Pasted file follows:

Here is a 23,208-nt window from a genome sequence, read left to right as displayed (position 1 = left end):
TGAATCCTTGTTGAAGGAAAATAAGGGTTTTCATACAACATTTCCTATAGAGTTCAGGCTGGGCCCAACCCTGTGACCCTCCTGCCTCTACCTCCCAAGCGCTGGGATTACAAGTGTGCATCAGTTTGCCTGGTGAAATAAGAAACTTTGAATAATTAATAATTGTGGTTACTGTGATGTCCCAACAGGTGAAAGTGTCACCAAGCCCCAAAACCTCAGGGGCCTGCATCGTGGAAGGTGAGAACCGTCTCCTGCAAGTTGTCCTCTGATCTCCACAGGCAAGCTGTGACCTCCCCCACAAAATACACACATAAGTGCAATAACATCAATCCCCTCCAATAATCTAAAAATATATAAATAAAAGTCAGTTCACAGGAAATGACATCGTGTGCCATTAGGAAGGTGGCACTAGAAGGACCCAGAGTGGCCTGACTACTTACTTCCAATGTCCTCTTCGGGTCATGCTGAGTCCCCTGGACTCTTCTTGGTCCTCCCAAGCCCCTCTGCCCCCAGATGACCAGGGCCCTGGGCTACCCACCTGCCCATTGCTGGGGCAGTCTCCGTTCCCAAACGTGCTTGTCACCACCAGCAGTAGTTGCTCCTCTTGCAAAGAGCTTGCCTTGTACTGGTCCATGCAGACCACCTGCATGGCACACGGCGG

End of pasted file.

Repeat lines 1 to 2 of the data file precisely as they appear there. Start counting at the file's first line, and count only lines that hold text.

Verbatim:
Here is a 23,208-nt window from a genome sequence, read left to right as displayed (position 1 = left end):
TGAATCCTTGTTGAAGGAAAATAAGGGTTTTCATACAACATTTCCTATAGAGTTCAGGCTGGGCCCAACCCTGTGACCCTCCTGCCTCTACCTCCCAAGCGCTGGGATTACAAGTGTGCATCAGTTTGCCTGGTGAAATAAGAAACTTTGAATAATTAATAATTGTGGTTACTGTGATGTCCCAACAGGTGAAAGTGTCACCAAGCCCCAAAACCTCAGGGGCCTGCATCGTGGAAGGTGAGAACCGTCTCCTGCAAGTTGTCCTCTGATCTCCACAGGCAAGCTGTGACCTCCCCCACAAAATACACACATAAGTGCAATAACATCAATCCCCTCCAATAATCTAAAAATATATAAATAAAAGTCAGTTCACAGGAAATGACATCGTGTGCCATTAGGAAGGTGGCACTAGAAGGACCCAGAGTGGCCTGACTACTTACTTCCAATGTCCTCTTCGGGTCATGCTGAGTCCCCTGGACTCTTCTTGGTCCTCCCAAGCCCCTCTGCCCCCAGATGACCAGGGCCCTGGGCTACCCACCTGCCCATTGCTGGGGCAGTCTCCGTTCCCAAACGTGCTTGTCACCACCAGCAGTAGTTGCTCCTCTTGCAAAGAGCTTGCCTTGTACTGGTCCATGCAGACCACCTGCATGGCACACGGCGG